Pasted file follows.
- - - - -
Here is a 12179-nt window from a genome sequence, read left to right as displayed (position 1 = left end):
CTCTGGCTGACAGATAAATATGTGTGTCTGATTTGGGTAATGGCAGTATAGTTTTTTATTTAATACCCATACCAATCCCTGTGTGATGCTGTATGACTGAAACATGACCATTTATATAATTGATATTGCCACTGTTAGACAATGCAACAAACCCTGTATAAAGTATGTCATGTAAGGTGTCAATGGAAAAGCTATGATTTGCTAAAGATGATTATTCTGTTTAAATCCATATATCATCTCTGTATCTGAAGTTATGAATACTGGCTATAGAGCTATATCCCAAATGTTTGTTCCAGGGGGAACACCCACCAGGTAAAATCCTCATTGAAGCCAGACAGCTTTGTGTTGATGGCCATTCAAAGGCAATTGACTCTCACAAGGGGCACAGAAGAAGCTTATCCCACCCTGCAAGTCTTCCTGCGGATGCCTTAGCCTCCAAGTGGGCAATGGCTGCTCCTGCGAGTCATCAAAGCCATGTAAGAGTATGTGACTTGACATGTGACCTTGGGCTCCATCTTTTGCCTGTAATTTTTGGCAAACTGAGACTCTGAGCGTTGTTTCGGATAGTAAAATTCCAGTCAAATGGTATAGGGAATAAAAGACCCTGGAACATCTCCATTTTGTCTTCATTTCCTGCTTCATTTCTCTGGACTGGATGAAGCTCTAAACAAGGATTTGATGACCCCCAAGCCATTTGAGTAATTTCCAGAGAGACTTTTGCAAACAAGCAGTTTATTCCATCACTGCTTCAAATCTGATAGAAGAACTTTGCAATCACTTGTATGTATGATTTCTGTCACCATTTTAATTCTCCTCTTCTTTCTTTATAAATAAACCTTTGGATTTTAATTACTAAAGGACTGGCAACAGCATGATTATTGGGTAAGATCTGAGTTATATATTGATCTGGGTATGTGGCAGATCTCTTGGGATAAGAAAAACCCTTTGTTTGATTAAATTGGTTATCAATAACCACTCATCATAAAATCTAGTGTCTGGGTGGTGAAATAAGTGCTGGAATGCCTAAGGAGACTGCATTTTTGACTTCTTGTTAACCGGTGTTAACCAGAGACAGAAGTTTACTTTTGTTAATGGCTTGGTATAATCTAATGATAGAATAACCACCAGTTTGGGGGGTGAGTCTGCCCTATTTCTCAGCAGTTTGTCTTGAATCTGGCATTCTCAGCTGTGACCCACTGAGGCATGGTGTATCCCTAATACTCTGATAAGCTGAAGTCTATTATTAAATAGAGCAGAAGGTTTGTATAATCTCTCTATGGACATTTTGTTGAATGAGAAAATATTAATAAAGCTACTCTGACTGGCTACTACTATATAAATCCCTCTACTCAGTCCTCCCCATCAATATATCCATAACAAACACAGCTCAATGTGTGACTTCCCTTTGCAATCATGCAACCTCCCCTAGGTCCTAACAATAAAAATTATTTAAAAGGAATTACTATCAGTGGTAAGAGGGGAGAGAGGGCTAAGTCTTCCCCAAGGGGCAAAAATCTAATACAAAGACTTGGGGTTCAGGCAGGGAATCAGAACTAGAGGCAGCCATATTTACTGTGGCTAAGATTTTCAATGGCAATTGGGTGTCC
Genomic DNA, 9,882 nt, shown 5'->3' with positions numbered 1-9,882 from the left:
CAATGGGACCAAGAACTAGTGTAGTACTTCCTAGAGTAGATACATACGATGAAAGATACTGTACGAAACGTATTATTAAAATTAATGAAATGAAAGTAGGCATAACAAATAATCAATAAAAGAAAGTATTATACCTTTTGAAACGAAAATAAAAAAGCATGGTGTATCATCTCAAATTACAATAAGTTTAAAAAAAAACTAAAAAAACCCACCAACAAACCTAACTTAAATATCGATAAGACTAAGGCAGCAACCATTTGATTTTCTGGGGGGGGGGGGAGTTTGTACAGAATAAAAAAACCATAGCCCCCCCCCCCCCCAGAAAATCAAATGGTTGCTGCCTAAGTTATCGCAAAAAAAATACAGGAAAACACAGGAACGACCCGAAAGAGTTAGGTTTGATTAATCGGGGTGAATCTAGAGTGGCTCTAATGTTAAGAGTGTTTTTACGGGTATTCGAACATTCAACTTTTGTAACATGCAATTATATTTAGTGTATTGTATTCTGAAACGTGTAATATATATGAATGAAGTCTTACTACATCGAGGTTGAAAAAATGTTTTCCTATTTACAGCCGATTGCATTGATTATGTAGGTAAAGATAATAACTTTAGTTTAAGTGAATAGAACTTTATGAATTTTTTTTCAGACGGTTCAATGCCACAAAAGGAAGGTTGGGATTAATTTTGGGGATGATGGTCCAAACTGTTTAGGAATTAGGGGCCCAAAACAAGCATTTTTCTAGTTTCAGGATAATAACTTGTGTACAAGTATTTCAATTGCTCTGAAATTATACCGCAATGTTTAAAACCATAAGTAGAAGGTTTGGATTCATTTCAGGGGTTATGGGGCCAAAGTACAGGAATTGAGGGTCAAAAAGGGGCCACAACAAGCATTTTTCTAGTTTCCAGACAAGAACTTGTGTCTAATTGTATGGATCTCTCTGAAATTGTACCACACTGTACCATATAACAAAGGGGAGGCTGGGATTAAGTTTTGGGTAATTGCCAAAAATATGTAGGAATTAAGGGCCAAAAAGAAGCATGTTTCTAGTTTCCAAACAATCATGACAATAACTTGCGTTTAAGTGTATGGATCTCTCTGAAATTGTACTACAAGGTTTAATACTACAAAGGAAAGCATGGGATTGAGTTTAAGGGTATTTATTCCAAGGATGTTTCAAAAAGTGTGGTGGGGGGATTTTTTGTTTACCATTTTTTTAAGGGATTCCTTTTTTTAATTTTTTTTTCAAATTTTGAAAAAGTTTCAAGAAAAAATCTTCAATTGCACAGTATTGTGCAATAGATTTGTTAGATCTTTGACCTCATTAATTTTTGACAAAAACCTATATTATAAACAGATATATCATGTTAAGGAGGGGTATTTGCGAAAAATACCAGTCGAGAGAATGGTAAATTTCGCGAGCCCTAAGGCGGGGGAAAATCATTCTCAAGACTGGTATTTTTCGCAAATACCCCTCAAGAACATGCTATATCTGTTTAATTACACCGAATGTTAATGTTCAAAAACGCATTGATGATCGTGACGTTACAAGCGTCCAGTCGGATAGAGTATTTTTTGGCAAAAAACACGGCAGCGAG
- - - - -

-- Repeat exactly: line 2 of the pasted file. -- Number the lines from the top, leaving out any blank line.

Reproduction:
CTCTGGCTGACAGATAAATATGTGTGTCTGATTTGGGTAATGGCAGTATAGTTTTTTATTTAATACCCATACCAATCCCTGTGTGATGCTGTATGACTGAAACATGACCATTTATATAATTGATATTGCCACTGTTAGACAATGCAACAAACCCTGTATAAAGTATGTCATGTAAGGTGTCAATGGAAAAGCTATGATTTGCTAAAGATGATTATTCTGTTTAAATCCATATATCATCTCTGTATCTGAAGTTATGAATACTGGCTATAGAGCTATATCCCAAATGTTTGTTCCAGGGGGAACACCCACCAGGTAAAATCCTCATTGAAGCCAGACAGCTTTGTGTTGATGGCCATTCAAAGGCAATTGACTCTCACAAGGGGCACAGAAGAAGCTTATCCCACCCTGCAAGTCTTCCTGCGGATGCCTTAGCCTCCAAGTGGGCAATGGCTGCTCCTGCGAGTCATCAAAGCCATGTAAGAGTATGTGACTTGACATGTGACCTTGGGCTCCATCTTTTGCCTGTAATTTTTGGCAAACTGAGACTCTGAGCGTTGTTTCGGATAGTAAAATTCCAGTCAAATGGTATAGGGAATAAAAGACCCTGGAACATCTCCATTTTGTCTTCATTTCCTGCTTCATTTCTCTGGACTGGATGAAGCTCTAAACAAGGATTTGATGACCCCCAAGCCATTTGAGTAATTTCCAGAGAGACTTTTGCAAACAAGCAGTTTATTCCATCACTGCTTCAAATCTGATAGAAGAACTTTGCAATCACTTGTATGTATGATTTCTGTCACCATTTTAATTCTCCTCTTCTTTCTTTATAAATAAACCTTTGGATTTTAATTACTAAAGGACTGGCAACAGCATGATTATTGGGTAAGATCTGAGTTATATATTGATCTGGGTATGTGGCAGATCTCTTGGGATAAGAAAAACCCTTTGTTTGATTAAATTGGTTATCAATAACCACTCATCATAAAATCTAGTGTCTGGGTGGTGAAATAAGTGCTGGAATGCCTAAGGAGACTGCATTTTTGACTTCTTGTTAACCGGTGTTAACCAGAGACAGAAGTTTACTTTTGTTAATGGCTTGGTATAATCTAATGATAGAATAACCACCAGTTTGGGGGGTGAGTCTGCCCTATTTCTCAGCAGTTTGTCTTGAATCTGGCATTCTCAGCTGTGACCCACTGAGGCATGGTGTATCCCTAATACTCTGATAAGCTGAAGTCTATTATTAAATAGAGCAGAAGGTTTGTATAATCTCTCTATGGACATTTTGTTGAATGAGAAAATATTAATAAAGCTACTCTGACTGGCTACTACTATATAAATCCCTCTACTCAGTCCTCCCCATCAATATATCCATAACAAACACAGCTCAATGTGTGACTTCCCTTTGCAATCATGCAACCTCCCCTAGGTCCTAACAATAAAAATTATTTAAAAGGAATTACTATCAGTGGTAAGAGGGGAGAGAGGGCTAAGTCTTCCCCAAGGGGCAAAAATCTAATACAAAGACTTGGGGTTCAGGCAGGGAATCAGAACTAGAGGCAGCCATATTTACTGTGGCTAAGATTTTCAATGGCAATTGGGTGTCC